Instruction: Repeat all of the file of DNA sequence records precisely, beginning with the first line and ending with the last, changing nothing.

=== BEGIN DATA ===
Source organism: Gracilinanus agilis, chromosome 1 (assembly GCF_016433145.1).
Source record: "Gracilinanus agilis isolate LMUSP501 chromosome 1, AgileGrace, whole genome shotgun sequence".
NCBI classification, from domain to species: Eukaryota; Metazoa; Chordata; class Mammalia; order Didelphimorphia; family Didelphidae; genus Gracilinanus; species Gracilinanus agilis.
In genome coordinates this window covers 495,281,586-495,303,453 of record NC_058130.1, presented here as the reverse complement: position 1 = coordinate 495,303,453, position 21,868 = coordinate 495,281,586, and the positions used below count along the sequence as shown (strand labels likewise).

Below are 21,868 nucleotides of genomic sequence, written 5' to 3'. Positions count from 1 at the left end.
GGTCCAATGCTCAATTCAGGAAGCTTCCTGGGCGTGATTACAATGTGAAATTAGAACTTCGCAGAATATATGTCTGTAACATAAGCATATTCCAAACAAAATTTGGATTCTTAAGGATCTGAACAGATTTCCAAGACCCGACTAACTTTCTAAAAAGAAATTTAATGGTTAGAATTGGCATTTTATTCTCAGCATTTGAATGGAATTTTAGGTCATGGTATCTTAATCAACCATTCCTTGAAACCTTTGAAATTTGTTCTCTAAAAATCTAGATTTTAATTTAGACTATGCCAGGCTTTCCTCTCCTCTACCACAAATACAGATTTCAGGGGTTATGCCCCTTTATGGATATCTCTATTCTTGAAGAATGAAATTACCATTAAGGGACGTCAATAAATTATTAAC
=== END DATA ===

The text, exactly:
Source organism: Gracilinanus agilis, chromosome 1 (assembly GCF_016433145.1).
Source record: "Gracilinanus agilis isolate LMUSP501 chromosome 1, AgileGrace, whole genome shotgun sequence".
NCBI classification, from domain to species: Eukaryota; Metazoa; Chordata; class Mammalia; order Didelphimorphia; family Didelphidae; genus Gracilinanus; species Gracilinanus agilis.
In genome coordinates this window covers 495,281,586-495,303,453 of record NC_058130.1, presented here as the reverse complement: position 1 = coordinate 495,303,453, position 21,868 = coordinate 495,281,586, and the positions used below count along the sequence as shown (strand labels likewise).

Below are 21,868 nucleotides of genomic sequence, written 5' to 3'. Positions count from 1 at the left end.
GGTCCAATGCTCAATTCAGGAAGCTTCCTGGGCGTGATTACAATGTGAAATTAGAACTTCGCAGAATATATGTCTGTAACATAAGCATATTCCAAACAAAATTTGGATTCTTAAGGATCTGAACAGATTTCCAAGACCCGACTAACTTTCTAAAAAGAAATTTAATGGTTAGAATTGGCATTTTATTCTCAGCATTTGAATGGAATTTTAGGTCATGGTATCTTAATCAACCATTCCTTGAAACCTTTGAAATTTGTTCTCTAAAAATCTAGATTTTAATTTAGACTATGCCAGGCTTTCCTCTCCTCTACCACAAATACAGATTTCAGGGGTTATGCCCCTTTATGGATATCTCTATTCTTGAAGAATGAAATTACCATTAAGGGACGTCAATAAATTATTAAC